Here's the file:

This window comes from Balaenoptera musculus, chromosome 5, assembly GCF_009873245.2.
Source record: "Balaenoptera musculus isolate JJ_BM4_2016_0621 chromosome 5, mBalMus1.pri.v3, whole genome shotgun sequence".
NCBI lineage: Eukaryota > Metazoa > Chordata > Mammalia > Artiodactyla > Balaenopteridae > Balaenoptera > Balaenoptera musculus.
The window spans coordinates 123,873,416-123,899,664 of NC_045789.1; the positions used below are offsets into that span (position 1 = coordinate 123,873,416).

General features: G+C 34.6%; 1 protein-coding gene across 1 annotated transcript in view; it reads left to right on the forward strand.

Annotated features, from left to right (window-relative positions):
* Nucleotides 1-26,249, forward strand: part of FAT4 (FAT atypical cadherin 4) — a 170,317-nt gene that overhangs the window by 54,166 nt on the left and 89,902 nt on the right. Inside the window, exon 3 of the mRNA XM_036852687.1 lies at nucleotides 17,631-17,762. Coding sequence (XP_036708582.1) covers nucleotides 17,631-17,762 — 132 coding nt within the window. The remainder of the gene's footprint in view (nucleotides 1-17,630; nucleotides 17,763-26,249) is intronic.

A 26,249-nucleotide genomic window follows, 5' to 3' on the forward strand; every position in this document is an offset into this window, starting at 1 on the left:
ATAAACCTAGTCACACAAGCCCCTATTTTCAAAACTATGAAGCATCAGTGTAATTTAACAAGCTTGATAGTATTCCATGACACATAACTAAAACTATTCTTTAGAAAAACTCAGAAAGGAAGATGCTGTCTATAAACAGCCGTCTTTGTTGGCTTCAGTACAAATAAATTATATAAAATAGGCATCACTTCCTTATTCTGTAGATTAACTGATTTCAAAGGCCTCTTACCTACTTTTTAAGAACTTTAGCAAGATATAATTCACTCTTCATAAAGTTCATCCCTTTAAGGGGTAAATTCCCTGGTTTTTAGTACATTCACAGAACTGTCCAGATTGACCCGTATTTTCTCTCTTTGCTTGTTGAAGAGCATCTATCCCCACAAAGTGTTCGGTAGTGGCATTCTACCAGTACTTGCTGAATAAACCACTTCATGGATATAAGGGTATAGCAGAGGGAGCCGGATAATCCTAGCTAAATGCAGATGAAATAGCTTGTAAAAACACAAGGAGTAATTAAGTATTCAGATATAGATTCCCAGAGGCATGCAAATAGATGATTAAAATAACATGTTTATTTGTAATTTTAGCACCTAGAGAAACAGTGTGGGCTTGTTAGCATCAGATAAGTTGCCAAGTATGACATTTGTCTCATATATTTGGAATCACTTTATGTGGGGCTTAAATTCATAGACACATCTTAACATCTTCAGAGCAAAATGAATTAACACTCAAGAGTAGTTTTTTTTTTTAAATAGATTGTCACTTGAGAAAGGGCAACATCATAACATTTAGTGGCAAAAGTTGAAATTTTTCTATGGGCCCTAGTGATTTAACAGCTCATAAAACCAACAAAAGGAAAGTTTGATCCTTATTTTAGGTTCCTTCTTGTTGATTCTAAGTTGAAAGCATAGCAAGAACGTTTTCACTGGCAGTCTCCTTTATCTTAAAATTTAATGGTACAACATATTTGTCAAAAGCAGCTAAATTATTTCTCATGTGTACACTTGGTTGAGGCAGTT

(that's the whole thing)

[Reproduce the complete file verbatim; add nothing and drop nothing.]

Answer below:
This window comes from Balaenoptera musculus, chromosome 5, assembly GCF_009873245.2.
Source record: "Balaenoptera musculus isolate JJ_BM4_2016_0621 chromosome 5, mBalMus1.pri.v3, whole genome shotgun sequence".
NCBI lineage: Eukaryota > Metazoa > Chordata > Mammalia > Artiodactyla > Balaenopteridae > Balaenoptera > Balaenoptera musculus.
The window spans coordinates 123,873,416-123,899,664 of NC_045789.1; the positions used below are offsets into that span (position 1 = coordinate 123,873,416).

General features: G+C 34.6%; 1 protein-coding gene across 1 annotated transcript in view; it reads left to right on the forward strand.

Annotated features, from left to right (window-relative positions):
* Nucleotides 1-26,249, forward strand: part of FAT4 (FAT atypical cadherin 4) — a 170,317-nt gene that overhangs the window by 54,166 nt on the left and 89,902 nt on the right. Inside the window, exon 3 of the mRNA XM_036852687.1 lies at nucleotides 17,631-17,762. Coding sequence (XP_036708582.1) covers nucleotides 17,631-17,762 — 132 coding nt within the window. The remainder of the gene's footprint in view (nucleotides 1-17,630; nucleotides 17,763-26,249) is intronic.

A 26,249-nucleotide genomic window follows, 5' to 3' on the forward strand; every position in this document is an offset into this window, starting at 1 on the left:
ATAAACCTAGTCACACAAGCCCCTATTTTCAAAACTATGAAGCATCAGTGTAATTTAACAAGCTTGATAGTATTCCATGACACATAACTAAAACTATTCTTTAGAAAAACTCAGAAAGGAAGATGCTGTCTATAAACAGCCGTCTTTGTTGGCTTCAGTACAAATAAATTATATAAAATAGGCATCACTTCCTTATTCTGTAGATTAACTGATTTCAAAGGCCTCTTACCTACTTTTTAAGAACTTTAGCAAGATATAATTCACTCTTCATAAAGTTCATCCCTTTAAGGGGTAAATTCCCTGGTTTTTAGTACATTCACAGAACTGTCCAGATTGACCCGTATTTTCTCTCTTTGCTTGTTGAAGAGCATCTATCCCCACAAAGTGTTCGGTAGTGGCATTCTACCAGTACTTGCTGAATAAACCACTTCATGGATATAAGGGTATAGCAGAGGGAGCCGGATAATCCTAGCTAAATGCAGATGAAATAGCTTGTAAAAACACAAGGAGTAATTAAGTATTCAGATATAGATTCCCAGAGGCATGCAAATAGATGATTAAAATAACATGTTTATTTGTAATTTTAGCACCTAGAGAAACAGTGTGGGCTTGTTAGCATCAGATAAGTTGCCAAGTATGACATTTGTCTCATATATTTGGAATCACTTTATGTGGGGCTTAAATTCATAGACACATCTTAACATCTTCAGAGCAAAATGAATTAACACTCAAGAGTAGTTTTTTTTTTTAAATAGATTGTCACTTGAGAAAGGGCAACATCATAACATTTAGTGGCAAAAGTTGAAATTTTTCTATGGGCCCTAGTGATTTAACAGCTCATAAAACCAACAAAAGGAAAGTTTGATCCTTATTTTAGGTTCCTTCTTGTTGATTCTAAGTTGAAAGCATAGCAAGAACGTTTTCACTGGCAGTCTCCTTTATCTTAAAATTTAATGGTACAACATATTTGTCAAAAGCAGCTAAATTATTTCTCATGTGTACACTTGGTTGAGGCAGTT